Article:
Friday, April 4, 2008

MLK, Wright-gate, and Racism

40 years ago today, Martin Luther King Jr. was assassinated. It was very clear, during the time King was active, what racism was. It was overt and it was sanctioned by our government. While King's messaging encompassed a wide range of social justice issues, today I want to focus on racial issues and how what is conceptualized as "racism" is being co-opted by... racist people.

In a recent column by Pat Buchanan took issue with Barack Obama's handling of "Reverend Wright-gate." If you haven't been following, clips have been circulating of the former reverend of Obama's church in Chicago saying, to his primarily African-American congregation, statements perceived as "racially inflammatory" and "racist."

In my opinion, Rev. Wright's words were intense and hyperbolic. But that being said,I'm not going to judge the man and call him "racist" on the basis of a few YouTube clips lacking context. Besides.... his words had kernels of accuracy in them.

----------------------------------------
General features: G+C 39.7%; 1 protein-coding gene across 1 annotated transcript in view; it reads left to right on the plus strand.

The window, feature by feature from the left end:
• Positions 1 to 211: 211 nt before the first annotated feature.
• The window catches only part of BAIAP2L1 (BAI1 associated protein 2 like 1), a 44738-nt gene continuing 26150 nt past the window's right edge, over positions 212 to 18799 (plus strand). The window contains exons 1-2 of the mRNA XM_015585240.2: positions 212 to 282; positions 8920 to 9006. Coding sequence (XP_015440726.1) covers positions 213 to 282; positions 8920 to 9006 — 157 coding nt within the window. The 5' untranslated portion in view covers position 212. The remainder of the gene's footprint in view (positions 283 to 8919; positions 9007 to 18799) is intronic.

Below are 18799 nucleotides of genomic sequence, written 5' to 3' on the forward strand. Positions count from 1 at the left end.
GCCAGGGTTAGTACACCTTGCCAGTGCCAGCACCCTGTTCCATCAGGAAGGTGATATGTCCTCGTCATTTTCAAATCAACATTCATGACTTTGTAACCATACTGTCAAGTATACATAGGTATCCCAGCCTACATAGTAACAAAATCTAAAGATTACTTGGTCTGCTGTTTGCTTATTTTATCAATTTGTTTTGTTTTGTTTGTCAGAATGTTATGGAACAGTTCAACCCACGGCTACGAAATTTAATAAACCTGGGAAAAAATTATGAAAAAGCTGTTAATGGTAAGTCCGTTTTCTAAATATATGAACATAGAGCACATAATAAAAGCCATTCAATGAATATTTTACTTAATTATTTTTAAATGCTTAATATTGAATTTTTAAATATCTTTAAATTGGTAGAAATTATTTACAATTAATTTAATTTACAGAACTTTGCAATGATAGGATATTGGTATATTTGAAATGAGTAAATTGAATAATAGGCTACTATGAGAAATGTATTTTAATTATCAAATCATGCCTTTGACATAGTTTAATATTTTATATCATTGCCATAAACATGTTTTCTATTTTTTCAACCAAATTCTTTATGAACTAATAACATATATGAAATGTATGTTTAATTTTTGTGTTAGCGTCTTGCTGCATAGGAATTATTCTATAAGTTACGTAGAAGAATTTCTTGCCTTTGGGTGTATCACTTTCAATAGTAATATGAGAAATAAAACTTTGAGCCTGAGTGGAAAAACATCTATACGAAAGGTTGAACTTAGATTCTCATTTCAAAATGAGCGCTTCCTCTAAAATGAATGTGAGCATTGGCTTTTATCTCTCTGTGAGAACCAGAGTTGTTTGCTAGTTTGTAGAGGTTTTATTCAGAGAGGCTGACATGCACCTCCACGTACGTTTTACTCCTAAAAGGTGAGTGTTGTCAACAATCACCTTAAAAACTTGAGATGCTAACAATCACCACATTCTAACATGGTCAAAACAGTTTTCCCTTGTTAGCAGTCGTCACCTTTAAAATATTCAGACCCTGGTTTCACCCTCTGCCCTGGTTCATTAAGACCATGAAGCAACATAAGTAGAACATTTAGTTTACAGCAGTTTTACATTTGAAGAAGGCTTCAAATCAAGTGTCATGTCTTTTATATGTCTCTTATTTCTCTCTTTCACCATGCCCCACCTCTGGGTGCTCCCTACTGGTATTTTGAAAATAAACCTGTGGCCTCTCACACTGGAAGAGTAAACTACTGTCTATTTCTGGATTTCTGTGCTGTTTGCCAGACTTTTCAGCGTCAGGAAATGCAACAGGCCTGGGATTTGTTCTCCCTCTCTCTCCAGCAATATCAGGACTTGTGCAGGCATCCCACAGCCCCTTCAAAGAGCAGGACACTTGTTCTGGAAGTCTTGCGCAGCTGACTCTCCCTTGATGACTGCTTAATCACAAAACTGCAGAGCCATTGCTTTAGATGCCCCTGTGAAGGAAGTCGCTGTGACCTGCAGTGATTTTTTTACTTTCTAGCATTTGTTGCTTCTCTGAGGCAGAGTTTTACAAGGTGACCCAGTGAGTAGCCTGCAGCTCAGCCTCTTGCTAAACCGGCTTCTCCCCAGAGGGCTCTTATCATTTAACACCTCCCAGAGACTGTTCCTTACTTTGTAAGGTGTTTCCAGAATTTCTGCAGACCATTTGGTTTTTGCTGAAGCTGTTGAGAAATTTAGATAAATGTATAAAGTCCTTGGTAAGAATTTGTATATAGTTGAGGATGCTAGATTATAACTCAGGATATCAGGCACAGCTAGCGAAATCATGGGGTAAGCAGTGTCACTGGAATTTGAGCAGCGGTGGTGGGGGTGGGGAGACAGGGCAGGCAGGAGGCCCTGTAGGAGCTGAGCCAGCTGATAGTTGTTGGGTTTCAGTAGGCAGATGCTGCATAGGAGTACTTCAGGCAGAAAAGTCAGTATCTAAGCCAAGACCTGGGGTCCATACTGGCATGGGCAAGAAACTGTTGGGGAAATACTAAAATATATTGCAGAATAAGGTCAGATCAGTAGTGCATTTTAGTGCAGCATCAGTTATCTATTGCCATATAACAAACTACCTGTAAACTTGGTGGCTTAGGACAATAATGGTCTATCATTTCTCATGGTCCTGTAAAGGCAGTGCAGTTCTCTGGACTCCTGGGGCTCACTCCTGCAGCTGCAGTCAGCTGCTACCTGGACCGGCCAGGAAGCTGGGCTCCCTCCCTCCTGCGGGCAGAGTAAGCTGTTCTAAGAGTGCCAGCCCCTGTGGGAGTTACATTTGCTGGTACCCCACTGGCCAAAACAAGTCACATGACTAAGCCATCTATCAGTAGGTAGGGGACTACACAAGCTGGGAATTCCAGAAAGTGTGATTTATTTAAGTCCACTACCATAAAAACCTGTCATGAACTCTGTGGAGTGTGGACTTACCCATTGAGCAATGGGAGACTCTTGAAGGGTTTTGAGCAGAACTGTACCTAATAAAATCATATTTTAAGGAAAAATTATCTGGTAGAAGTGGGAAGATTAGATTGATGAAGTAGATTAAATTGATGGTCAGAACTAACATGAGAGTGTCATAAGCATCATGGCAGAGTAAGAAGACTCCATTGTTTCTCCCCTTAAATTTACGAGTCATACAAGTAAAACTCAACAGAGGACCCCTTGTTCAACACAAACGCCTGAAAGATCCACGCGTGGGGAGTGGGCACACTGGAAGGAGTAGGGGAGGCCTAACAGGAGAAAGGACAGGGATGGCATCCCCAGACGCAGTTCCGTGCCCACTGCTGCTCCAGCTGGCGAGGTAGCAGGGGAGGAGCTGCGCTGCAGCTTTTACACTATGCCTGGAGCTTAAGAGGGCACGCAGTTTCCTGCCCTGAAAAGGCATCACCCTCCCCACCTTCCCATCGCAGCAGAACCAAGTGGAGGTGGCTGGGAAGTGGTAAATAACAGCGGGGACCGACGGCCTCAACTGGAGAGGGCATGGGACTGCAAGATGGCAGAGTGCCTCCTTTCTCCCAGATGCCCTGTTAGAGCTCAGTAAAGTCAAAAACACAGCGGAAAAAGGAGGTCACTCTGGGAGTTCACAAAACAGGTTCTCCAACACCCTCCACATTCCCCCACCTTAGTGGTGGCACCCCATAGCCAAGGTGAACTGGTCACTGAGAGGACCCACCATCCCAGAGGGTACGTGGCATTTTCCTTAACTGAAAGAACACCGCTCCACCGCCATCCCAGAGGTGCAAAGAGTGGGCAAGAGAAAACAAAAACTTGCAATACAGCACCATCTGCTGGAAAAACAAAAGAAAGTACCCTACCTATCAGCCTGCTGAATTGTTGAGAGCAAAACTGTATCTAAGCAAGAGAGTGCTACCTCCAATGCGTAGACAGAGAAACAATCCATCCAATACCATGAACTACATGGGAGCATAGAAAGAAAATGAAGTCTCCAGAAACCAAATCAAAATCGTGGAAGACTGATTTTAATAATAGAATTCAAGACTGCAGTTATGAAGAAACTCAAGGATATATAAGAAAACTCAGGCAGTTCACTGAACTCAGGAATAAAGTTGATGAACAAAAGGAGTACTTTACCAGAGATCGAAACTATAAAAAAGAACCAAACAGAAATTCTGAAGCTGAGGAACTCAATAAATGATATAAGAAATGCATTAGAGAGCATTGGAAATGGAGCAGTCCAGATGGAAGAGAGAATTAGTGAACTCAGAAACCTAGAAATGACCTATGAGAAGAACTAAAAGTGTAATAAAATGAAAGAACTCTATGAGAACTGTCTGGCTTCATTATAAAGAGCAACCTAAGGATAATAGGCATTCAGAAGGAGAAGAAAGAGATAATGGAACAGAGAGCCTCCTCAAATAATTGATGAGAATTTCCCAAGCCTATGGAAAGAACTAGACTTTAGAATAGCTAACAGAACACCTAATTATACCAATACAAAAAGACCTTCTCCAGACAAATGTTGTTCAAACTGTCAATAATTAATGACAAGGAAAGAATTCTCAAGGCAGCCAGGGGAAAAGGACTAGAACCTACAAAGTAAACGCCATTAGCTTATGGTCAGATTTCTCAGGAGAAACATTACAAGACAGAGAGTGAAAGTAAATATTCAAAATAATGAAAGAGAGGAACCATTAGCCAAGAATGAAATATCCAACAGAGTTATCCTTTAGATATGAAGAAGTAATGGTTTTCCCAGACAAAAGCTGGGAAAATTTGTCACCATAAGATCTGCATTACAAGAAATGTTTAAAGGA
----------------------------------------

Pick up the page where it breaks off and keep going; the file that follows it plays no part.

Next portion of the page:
"Racist" is an oft-used label to silence any discussion of race issues in the US. I think it is legitimate to acknowledge, among other things, that the government of this country has treated Native Americans and African-Americans less than fairly since its inception. And that, even though "all men" were supposedly "created equal" that rule hypocritically and obviously didn't apply to all men (or women) in our nation. Commentator Sean Gonsalves puts it like this:

"I know we’re in the new PC era of “colorblindness,” where the word “racist” has been flipped on its head by the fading neo-right to mean: any public talk about race, without doing the Bill Cosby/Thomas Sowell routine, is “racist.”

People are free to think whatever they want but just so we’re clear: a racist, by definition, is someone who explicitly or implicitly believes one racial group is morally and intellectually superior to others. Only in a warped world is it considered “racist” to talk publicly about the legacy of white supremacy."